Does Information Lead to Knowledge?
Does more information make us smarter? Ask James Carville and Mary Matalin and you'll get (surprise!) two different answers.
I recently asked the husband-and-wife political commentators, who will present the opening keynote address at SLA 2010, what they think of the state of political information today. Both said there's much more information available today, but differed on whether they think the populace is better informed.
"I think the amount of information available today is staggering, compared to when I was in college," said Carville, who teaches at Tulane University and speaks frequently to college audiences. "But is there any relationship between the availability of information and the amount of knowledge people have? It's not altogether clear, at least in the public square, that there is."
In Carville's opinion, most people use political information to validate their beliefs. "They use information like a drunk uses a lamp post–for support, not illumination."
Matalin agreed that many people use information for validation, but said greater access to news and opinions is raising the level of political sophistication among the general public.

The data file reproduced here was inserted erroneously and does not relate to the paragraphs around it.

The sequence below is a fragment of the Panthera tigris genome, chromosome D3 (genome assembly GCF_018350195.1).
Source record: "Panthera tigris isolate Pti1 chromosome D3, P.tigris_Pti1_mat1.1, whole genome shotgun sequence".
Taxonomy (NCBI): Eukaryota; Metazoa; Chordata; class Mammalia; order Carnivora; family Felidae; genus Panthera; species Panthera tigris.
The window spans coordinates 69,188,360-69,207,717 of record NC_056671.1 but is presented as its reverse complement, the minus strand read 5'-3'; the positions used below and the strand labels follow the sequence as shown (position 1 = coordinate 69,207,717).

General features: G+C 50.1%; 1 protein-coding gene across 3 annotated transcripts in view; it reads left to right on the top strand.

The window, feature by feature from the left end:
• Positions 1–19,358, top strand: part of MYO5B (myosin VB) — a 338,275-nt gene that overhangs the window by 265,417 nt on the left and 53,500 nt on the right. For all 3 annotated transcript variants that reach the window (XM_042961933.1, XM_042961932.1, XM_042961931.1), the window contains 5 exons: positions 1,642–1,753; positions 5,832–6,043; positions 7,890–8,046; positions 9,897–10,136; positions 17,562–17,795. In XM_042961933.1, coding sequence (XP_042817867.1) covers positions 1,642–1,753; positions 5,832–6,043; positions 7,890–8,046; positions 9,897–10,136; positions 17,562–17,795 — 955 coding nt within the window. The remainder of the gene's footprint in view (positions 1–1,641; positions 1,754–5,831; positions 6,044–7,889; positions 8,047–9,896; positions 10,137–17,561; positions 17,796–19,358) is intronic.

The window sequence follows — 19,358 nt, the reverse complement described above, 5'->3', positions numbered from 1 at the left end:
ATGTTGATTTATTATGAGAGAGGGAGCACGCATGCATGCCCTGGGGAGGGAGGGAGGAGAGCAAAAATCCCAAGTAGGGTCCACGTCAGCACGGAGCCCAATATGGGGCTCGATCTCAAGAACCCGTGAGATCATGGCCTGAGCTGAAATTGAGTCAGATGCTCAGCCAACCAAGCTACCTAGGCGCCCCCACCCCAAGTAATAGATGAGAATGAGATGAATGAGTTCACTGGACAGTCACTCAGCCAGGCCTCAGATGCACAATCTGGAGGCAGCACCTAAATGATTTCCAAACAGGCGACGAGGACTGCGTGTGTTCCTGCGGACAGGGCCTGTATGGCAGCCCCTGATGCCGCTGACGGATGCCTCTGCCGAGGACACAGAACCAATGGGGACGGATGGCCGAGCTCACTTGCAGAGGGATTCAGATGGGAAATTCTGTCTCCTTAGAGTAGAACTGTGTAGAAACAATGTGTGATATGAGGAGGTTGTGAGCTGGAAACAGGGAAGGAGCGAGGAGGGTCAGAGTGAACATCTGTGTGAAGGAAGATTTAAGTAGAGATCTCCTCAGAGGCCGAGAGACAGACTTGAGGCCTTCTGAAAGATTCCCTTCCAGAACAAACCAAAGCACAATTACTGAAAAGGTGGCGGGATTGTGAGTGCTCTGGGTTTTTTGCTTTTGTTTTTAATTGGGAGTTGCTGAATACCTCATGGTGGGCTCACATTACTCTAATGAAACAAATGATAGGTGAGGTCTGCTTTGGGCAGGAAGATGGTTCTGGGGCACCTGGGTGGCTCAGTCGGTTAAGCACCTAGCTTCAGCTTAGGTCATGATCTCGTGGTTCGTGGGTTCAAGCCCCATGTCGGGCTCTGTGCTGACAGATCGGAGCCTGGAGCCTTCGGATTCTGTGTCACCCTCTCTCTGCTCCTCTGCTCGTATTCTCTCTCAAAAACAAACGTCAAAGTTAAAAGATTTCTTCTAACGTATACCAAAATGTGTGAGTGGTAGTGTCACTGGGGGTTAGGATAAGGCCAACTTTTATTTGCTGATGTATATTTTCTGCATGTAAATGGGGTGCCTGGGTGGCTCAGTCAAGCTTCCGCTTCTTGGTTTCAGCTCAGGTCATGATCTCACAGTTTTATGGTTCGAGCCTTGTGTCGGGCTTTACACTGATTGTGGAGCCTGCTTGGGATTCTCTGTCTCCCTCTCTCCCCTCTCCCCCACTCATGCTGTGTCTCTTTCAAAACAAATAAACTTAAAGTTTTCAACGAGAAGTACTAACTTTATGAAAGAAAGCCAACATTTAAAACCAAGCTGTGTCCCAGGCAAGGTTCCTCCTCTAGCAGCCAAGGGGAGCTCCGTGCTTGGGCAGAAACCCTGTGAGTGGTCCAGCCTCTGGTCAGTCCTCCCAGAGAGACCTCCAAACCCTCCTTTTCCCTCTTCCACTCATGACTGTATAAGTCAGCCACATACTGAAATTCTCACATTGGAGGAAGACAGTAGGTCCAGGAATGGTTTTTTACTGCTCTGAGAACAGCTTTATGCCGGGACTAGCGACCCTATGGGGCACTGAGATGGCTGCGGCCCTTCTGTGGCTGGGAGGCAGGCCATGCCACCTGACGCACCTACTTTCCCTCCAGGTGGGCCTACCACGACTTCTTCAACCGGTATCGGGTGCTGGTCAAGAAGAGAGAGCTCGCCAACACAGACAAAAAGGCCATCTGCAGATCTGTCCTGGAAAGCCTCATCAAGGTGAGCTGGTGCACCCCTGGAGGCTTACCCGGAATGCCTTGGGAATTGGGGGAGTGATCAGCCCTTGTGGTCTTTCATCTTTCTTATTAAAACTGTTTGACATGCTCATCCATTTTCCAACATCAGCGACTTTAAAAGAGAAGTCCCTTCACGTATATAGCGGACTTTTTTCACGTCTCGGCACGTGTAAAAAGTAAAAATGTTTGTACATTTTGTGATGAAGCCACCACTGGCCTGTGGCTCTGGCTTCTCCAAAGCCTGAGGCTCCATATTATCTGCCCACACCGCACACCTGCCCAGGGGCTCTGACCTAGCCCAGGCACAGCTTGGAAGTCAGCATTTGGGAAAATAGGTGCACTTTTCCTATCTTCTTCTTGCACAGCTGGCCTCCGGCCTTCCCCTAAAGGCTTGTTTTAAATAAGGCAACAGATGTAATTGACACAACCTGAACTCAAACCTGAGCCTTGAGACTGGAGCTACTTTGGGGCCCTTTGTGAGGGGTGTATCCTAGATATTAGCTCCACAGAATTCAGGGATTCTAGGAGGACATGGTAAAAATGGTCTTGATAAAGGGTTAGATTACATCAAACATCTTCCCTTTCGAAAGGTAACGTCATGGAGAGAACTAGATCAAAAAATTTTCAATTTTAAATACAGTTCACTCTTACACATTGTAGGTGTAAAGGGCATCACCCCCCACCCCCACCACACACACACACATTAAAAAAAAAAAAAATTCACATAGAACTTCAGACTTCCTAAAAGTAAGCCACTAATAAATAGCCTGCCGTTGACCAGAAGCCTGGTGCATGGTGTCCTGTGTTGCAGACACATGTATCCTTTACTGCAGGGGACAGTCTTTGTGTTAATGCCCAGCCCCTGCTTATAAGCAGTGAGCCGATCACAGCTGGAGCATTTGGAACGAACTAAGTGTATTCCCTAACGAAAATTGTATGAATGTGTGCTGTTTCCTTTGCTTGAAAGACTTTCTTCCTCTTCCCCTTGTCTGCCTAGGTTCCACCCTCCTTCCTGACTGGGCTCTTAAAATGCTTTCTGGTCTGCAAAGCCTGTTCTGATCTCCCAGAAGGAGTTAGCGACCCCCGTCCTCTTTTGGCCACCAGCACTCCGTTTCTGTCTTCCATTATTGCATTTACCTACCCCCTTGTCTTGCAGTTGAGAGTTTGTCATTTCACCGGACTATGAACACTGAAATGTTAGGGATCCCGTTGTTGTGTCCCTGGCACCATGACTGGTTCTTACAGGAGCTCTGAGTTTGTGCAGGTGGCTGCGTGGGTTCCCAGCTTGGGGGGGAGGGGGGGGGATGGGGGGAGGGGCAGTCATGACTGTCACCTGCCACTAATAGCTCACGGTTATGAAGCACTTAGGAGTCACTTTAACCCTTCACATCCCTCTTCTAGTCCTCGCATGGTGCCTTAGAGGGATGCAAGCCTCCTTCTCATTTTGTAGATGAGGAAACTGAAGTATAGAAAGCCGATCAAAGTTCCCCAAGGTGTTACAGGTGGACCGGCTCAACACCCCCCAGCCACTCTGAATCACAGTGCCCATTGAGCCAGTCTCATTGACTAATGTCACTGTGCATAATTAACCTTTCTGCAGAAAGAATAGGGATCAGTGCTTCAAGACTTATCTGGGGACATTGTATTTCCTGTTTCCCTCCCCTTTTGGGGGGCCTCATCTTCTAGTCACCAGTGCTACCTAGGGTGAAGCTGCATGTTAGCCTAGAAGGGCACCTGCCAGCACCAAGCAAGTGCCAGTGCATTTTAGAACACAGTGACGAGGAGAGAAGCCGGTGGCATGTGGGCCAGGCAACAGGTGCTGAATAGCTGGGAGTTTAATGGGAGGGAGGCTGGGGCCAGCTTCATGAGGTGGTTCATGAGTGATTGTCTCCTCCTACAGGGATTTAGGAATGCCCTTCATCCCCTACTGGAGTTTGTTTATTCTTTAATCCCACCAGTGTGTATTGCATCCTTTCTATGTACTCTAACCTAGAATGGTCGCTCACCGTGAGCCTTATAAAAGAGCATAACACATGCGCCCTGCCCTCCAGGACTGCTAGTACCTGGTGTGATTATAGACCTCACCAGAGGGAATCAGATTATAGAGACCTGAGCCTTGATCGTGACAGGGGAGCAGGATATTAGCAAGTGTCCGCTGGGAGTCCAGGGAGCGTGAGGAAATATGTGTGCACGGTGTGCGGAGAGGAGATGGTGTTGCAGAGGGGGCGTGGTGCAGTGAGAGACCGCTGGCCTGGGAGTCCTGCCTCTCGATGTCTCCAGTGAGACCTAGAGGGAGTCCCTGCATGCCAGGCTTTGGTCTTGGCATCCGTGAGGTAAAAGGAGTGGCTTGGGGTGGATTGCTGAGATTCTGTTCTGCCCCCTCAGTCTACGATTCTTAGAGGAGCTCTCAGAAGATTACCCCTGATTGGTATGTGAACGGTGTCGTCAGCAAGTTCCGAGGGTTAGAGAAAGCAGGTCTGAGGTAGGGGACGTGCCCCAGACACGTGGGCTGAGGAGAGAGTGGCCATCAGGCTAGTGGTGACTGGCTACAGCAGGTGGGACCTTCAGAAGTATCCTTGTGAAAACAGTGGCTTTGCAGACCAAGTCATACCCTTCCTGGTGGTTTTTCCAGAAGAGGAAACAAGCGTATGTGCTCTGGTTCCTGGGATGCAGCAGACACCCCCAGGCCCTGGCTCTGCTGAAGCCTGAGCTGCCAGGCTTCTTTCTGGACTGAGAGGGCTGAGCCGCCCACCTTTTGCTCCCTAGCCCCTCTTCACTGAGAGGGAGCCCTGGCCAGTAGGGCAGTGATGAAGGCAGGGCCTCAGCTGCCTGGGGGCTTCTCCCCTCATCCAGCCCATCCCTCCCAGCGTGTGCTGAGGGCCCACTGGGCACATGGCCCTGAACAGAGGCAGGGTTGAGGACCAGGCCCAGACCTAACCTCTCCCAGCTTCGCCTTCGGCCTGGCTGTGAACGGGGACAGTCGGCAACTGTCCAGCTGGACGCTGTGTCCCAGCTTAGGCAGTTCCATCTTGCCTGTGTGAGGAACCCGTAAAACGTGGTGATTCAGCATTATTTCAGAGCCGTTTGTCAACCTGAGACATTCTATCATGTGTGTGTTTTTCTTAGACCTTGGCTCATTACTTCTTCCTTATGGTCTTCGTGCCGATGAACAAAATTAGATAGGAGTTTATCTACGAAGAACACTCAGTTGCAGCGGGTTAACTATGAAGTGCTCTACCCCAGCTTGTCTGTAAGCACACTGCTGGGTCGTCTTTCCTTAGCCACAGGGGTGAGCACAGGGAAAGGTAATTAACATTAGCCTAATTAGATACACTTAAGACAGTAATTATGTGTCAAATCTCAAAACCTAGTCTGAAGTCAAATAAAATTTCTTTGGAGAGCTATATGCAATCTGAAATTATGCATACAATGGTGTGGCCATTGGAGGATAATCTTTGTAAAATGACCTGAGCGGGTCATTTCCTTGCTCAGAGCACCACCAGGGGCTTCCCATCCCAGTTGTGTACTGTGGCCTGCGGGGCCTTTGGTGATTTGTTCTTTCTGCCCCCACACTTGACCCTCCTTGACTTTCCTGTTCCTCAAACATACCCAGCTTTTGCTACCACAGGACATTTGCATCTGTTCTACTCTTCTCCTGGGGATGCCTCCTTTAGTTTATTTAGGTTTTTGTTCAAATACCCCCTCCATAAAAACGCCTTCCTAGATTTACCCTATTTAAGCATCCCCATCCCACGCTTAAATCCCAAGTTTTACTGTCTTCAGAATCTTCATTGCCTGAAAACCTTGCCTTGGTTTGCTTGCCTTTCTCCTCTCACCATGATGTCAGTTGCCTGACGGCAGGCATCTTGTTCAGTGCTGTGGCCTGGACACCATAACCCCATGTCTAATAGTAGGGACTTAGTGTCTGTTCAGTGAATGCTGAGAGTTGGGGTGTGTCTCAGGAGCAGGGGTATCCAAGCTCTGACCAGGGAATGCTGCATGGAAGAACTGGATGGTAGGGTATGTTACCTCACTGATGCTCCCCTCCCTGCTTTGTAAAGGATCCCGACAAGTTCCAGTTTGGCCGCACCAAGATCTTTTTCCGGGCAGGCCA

"When I speak to audiences today, I see two things happening that never used to happen," she said. "First, I'm often learning something about my subject area from my audience. And occasionally I'm stumped by a question, which leads me to go off and dig more deeply into that topic."
Matalin and Carville will have plenty more to say about politics, political information, New Orleans, and a variety of other topics at the Opening General Session on Sunday, 13 June. If you haven't already registered to attend SLA 2010, act now to take advantage of a $100 discount from the full rate.
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